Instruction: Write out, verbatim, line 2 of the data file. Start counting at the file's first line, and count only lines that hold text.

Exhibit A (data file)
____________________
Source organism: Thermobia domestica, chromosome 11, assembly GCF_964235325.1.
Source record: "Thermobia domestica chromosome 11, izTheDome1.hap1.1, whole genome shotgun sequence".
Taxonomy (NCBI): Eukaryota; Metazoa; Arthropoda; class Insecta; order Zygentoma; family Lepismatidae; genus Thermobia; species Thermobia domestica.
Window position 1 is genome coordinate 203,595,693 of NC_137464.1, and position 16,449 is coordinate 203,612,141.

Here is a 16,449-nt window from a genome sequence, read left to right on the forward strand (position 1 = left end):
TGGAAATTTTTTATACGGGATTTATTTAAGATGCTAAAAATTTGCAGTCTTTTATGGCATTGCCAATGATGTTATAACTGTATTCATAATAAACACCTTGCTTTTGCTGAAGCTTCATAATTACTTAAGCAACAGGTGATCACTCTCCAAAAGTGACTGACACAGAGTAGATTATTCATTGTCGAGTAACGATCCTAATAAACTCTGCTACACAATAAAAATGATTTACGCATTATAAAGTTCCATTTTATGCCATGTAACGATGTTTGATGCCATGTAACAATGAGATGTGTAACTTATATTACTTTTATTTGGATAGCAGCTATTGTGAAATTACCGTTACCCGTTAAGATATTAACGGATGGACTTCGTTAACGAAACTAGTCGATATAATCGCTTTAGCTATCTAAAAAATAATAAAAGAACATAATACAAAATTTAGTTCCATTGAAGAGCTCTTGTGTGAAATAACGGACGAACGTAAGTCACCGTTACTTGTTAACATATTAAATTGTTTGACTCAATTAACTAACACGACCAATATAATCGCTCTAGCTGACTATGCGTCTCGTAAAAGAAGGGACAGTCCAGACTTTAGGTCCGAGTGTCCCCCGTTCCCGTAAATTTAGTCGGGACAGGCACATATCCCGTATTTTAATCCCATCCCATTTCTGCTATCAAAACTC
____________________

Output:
Source record: "Thermobia domestica chromosome 11, izTheDome1.hap1.1, whole genome shotgun sequence".